LESSON #1: Understand Whether Your “Stuff” is a Need or a Want.
When you are travelling you can’t haul a lot of stuff around with you.
When we moved to Australia from Texas, we had to assess every single thing we had, because we were paying for the shipping costs. It was a great exercise to go through, looking at everything and thinking ‘do we need it or do we want it?’
It’s made life a lot simpler for us as a family and as we plan our next chapter in our lives in a year, we’ll be going through that exercise yet again. And I can’t wait!
LESSON 2: Know it’s The Small Things That Add Up.
Being out and about, stopping and buying coffee or even lunch, can get expensive. We generally plan on eating before we go out and if we need a pick me up, we’ll buy a cheap sushi roll. If you are buying something every time you run an errand or do your shopping, you’ll always be wondering where it all went.
LESSON 3: Leverage the Free Stuff.
I’m sure people would call me a scrooge, but when it comes leveraging the free stuff, I’ll pin that badge on my chest proudly.
I take advantage of free concerts, free museums and free festivals whenever I can. Some of the best events I’ve been to have been free.
I pop the extra toiletries from hotels into my suitcase when I go and use them later when we go camping.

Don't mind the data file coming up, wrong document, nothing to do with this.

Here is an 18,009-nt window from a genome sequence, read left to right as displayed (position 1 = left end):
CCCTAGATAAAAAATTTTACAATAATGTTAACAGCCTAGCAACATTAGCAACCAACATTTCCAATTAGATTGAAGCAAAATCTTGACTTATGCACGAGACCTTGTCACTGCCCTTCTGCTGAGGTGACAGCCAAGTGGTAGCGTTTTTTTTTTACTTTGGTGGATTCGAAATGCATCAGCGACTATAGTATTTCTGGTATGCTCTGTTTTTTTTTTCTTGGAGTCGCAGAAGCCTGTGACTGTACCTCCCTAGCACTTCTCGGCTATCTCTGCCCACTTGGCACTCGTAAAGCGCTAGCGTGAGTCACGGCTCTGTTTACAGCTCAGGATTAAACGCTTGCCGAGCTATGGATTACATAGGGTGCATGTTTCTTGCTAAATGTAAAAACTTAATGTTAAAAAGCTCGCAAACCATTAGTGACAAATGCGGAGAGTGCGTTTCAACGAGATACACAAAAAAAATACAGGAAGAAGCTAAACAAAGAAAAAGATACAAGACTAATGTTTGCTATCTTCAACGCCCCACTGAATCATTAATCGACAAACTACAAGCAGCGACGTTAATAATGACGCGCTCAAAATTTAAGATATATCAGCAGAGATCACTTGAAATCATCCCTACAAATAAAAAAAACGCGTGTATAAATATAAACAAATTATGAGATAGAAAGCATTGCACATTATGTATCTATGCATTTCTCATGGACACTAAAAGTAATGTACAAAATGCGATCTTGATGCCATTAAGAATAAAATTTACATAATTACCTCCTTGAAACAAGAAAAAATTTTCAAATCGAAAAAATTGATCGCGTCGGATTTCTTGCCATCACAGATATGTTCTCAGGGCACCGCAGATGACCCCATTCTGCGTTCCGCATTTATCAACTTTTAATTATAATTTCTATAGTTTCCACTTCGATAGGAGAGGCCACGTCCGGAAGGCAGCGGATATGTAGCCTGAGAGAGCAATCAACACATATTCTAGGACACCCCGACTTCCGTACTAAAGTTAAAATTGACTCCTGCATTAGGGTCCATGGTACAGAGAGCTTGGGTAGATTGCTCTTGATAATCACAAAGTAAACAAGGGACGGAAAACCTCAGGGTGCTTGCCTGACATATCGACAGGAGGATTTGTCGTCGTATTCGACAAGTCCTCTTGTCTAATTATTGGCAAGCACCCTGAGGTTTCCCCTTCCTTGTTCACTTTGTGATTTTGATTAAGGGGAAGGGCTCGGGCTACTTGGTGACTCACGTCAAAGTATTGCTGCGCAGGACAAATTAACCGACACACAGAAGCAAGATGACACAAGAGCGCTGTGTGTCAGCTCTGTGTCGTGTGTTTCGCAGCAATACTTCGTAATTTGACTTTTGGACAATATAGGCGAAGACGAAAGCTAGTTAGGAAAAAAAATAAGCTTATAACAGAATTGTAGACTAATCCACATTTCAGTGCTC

I take a few extra salt/pepper/jams/condiments from fast food chains and use those when camping too.
LESSON #4: Always Have a Financial Backup Plan.
When you are travelling, your passport, credit cards and money can be stolen at any time. How is that different than any other time? Interest rates change. Banks go bankrupt. Stocks go up and down more than a rollercoaster.
We’ve all heard that it’s good to keep a diversified equity portfolio. It’s the same for travel. It makes sense to split up your cash from your credit cards when travelling, so that if the worst does happen, you don’t lose everything at once.
Having a backup plan is key in life.
LESSON #5: Master The Tools You Love and Dump the Rest.
When travelling, you quickly learn which booking sites work and are reliable. Figure out what apps work for you – because everyone’s needs and skill sets are different. There’s no sense in using tools that don’t work for you. Stick with what you love and ditch the rest.
LESSON #6: Collect Experiences, not Souvenirs.
When I initially started travelling, I was all about buying souvenirs. Over the years, I stopped doing that. If I’m going to buy anything, I’ll buy something like earrings that I’ll USE every day so I can support a local artisan on my travels. I’d much rather journal and photograph my experiences as tokens of my journey.
The same can be said when I’m at home. I don’t want more stuff. I want experiences. I want to explore places. When events like birthdays and holidays approach, I’d much rather give (and receive) an experience than just another ‘dustable’.
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